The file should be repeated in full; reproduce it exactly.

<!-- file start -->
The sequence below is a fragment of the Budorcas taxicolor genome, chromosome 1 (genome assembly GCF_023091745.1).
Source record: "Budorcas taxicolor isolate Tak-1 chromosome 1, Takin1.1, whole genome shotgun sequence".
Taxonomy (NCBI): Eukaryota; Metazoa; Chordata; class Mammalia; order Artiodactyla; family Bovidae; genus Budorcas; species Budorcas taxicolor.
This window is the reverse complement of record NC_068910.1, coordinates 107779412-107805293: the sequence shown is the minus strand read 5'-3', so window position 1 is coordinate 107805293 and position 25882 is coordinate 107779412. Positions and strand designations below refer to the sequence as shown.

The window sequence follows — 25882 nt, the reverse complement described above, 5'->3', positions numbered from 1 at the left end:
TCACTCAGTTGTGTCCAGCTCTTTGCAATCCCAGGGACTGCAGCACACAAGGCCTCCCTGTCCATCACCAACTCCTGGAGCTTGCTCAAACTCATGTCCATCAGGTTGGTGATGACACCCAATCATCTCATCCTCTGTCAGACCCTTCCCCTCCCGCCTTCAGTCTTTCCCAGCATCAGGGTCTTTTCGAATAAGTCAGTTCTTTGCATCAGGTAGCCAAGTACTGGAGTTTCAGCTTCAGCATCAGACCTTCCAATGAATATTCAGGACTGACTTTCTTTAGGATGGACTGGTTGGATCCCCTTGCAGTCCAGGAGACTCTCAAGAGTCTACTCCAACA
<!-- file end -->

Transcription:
The sequence below is a fragment of the Budorcas taxicolor genome, chromosome 1 (genome assembly GCF_023091745.1).
Source record: "Budorcas taxicolor isolate Tak-1 chromosome 1, Takin1.1, whole genome shotgun sequence".
Taxonomy (NCBI): Eukaryota; Metazoa; Chordata; class Mammalia; order Artiodactyla; family Bovidae; genus Budorcas; species Budorcas taxicolor.
This window is the reverse complement of record NC_068910.1, coordinates 107779412-107805293: the sequence shown is the minus strand read 5'-3', so window position 1 is coordinate 107805293 and position 25882 is coordinate 107779412. Positions and strand designations below refer to the sequence as shown.

The window sequence follows — 25882 nt, the reverse complement described above, 5'->3', positions numbered from 1 at the left end:
TCACTCAGTTGTGTCCAGCTCTTTGCAATCCCAGGGACTGCAGCACACAAGGCCTCCCTGTCCATCACCAACTCCTGGAGCTTGCTCAAACTCATGTCCATCAGGTTGGTGATGACACCCAATCATCTCATCCTCTGTCAGACCCTTCCCCTCCCGCCTTCAGTCTTTCCCAGCATCAGGGTCTTTTCGAATAAGTCAGTTCTTTGCATCAGGTAGCCAAGTACTGGAGTTTCAGCTTCAGCATCAGACCTTCCAATGAATATTCAGGACTGACTTTCTTTAGGATGGACTGGTTGGATCCCCTTGCAGTCCAGGAGACTCTCAAGAGTCTACTCCAACA